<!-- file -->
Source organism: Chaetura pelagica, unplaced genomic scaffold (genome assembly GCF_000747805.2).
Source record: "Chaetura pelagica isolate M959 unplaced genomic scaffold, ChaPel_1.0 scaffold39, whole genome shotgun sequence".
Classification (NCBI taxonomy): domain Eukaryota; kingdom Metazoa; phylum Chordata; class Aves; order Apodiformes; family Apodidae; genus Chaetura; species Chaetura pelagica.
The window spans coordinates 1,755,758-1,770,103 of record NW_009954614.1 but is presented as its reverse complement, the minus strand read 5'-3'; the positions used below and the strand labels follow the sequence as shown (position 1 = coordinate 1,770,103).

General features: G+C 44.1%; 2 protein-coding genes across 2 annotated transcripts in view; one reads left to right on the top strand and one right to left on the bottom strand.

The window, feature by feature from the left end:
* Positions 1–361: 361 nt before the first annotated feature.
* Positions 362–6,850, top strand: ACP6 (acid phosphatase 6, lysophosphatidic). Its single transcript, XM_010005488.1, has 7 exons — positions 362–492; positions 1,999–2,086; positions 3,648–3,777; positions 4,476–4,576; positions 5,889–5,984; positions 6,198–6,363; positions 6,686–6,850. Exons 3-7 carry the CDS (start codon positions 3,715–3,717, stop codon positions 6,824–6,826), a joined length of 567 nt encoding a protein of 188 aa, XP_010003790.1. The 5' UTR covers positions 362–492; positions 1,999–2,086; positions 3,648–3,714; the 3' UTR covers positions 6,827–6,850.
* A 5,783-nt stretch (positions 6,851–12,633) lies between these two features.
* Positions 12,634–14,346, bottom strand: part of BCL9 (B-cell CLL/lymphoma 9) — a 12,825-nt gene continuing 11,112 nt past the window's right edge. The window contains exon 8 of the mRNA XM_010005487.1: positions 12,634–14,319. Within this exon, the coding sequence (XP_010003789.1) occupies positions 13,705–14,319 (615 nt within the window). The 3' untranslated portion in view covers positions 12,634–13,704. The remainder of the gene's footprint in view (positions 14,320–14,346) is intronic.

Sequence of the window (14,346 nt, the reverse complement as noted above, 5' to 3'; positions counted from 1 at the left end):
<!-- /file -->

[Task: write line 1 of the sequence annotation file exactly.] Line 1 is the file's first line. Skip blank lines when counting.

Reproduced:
Source organism: Chaetura pelagica, unplaced genomic scaffold (genome assembly GCF_000747805.2).